Joseph Griffin has worked at the Tang Center for about a year as a member of the health promotion staff. His main program, Making Time for Health, helps underrepresented students at Berkeley to find ways to manage their schoolwork and other responsibilities while also maintaining their social, emotional, and mental well-being.
What’s your educational background?
I’m alum of Cal two times over. I got my bachelor’s here in American Studies with an emphasis on health in minority communities. Then I worked for a couple years, and I came back to get my master’s in public health, with a focus on health policy and management. So I had the social justice background and the health education and health promotion background.
Why did you choose to go into public health?
I was always interested in health. Coming to Cal, I think the way that I assumed that I would get into it was through medicine, but really my interest was in working on more of a community level. When I took my first public health class, it really opened my eyes to approaching health from a community level.
What’s the target audience of your program?
We really look at traditionally underrepresented students, so students of color, the LGBT community, student parents, and transfer and reentry students are some examples.
Tell us a little bit more about your program.
I run a program here called Making Time for Health, which is time management as a form of stress reduction. I came on last year to develop it, and this is the first semester that we’re rolling it out fully. We piloted it with 25 students last semester, and this fall we have about 200 students enrolled in the program. We run workshops where we talk about practical skills that students can apply immediately to feel greater control over the own time. The way the program runs, because it’s for busy students, it’s a five-week program with two sessions in person with small group workshops, and then there’s five online sessions. The online sessions are built for you to be able to read the newsletter and watch the clip on YouTube in less than 10 minutes. So, the first two weeks you’re watching an online session and going to a work group, and the last three weeks you’re just watching the online sessions. We also have one-on-one coaching, which is really where students make it their own.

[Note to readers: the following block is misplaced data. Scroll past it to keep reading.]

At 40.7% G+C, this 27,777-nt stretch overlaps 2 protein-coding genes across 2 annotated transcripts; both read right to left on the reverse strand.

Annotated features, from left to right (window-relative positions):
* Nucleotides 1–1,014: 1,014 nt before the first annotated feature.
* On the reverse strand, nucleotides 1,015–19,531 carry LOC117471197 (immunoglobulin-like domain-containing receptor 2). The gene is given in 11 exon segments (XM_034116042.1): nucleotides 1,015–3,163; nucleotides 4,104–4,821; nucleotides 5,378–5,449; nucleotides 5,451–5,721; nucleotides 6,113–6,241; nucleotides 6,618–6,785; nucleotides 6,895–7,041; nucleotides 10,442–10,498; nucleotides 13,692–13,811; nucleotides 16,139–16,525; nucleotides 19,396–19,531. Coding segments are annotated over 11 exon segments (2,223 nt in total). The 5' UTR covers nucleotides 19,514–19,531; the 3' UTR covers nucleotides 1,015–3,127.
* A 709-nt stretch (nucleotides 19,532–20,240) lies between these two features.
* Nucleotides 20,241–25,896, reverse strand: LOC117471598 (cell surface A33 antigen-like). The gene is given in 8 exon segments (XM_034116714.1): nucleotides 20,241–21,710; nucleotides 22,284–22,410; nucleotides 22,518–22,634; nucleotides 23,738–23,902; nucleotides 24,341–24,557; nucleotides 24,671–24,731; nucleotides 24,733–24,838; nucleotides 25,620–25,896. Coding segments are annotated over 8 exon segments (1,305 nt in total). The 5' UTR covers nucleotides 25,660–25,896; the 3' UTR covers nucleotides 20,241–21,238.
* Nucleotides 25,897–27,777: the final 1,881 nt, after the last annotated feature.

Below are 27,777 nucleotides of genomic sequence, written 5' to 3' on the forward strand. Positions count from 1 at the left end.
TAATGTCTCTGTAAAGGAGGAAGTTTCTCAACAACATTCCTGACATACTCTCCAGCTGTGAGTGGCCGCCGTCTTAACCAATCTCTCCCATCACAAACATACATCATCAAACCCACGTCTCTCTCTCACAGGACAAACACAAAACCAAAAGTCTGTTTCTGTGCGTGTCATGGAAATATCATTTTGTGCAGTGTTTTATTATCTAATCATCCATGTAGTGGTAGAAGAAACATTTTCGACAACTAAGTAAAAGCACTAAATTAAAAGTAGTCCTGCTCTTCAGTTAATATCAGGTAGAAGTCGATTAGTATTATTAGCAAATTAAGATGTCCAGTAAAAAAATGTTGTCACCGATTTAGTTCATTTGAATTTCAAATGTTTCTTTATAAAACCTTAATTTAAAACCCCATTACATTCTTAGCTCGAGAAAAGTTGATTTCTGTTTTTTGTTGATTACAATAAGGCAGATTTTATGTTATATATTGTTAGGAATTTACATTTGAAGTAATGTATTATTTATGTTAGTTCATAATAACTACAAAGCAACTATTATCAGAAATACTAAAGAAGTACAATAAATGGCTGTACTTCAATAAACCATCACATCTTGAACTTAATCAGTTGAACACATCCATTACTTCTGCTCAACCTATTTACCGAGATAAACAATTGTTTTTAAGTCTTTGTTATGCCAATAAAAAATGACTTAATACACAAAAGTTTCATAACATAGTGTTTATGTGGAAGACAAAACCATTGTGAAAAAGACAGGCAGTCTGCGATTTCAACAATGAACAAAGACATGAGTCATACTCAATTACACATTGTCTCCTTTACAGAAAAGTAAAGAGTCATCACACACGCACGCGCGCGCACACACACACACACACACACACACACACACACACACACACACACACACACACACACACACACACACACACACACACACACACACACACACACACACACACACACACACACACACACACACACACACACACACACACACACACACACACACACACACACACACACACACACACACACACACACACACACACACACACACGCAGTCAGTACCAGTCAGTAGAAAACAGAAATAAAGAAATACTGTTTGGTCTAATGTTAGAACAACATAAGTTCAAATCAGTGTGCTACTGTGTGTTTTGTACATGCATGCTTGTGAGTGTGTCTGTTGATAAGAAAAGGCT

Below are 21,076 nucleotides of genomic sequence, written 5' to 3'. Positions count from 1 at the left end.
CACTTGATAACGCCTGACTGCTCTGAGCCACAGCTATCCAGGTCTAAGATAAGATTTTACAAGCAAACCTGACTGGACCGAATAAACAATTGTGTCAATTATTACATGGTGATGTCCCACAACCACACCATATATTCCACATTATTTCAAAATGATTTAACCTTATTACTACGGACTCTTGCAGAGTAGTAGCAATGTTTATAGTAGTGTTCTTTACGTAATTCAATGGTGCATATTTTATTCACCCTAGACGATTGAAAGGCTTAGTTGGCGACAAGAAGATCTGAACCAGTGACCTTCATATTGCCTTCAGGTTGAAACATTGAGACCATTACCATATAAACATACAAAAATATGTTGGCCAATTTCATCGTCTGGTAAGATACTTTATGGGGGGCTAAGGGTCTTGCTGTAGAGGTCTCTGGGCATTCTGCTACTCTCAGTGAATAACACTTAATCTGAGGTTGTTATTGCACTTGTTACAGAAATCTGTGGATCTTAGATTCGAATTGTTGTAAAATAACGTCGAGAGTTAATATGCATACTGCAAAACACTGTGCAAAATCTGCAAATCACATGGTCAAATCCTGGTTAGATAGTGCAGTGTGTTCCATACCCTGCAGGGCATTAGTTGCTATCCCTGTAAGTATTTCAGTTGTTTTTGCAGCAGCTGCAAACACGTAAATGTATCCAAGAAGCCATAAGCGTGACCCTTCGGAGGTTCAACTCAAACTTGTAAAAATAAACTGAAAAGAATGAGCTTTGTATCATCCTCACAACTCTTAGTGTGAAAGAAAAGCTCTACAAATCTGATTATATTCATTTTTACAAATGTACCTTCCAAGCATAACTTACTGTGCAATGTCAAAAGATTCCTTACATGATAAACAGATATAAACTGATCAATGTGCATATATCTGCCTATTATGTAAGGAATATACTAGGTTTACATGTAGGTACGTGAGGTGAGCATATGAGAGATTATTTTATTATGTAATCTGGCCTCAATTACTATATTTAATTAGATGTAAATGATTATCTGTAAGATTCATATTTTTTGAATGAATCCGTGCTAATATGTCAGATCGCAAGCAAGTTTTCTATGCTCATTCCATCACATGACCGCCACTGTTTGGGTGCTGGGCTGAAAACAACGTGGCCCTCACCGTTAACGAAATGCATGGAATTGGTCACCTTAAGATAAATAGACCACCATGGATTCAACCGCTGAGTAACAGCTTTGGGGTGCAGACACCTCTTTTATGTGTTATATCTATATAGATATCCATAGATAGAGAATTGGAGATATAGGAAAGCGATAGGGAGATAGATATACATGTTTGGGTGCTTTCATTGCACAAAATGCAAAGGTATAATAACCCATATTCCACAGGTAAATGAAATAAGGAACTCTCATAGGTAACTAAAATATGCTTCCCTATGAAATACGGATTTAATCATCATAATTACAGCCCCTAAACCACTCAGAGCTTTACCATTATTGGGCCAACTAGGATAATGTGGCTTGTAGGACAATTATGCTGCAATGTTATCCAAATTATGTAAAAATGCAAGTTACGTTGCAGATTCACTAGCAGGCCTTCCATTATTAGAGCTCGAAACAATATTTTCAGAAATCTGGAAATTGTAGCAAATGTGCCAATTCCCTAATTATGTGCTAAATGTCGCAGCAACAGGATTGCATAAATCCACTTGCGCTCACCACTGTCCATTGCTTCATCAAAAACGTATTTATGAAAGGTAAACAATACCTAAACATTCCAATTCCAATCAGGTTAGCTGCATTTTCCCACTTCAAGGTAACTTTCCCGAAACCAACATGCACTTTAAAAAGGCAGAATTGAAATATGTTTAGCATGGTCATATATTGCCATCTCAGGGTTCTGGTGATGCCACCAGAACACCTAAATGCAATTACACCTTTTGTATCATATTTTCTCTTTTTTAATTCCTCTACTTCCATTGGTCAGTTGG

What’s your favorite part of your job?
There are two things. One is the staff that I work with. There are a lot of great ideas here and the culture is very collaborative. The other part is the opportunity to really see a program from soup to nuts, from idea to implementation to evaluation. To see it go from the pilot to where we are now and to see students reacting to it in a positive way has been really fulfilling
What’s the most important aspect of public health to you?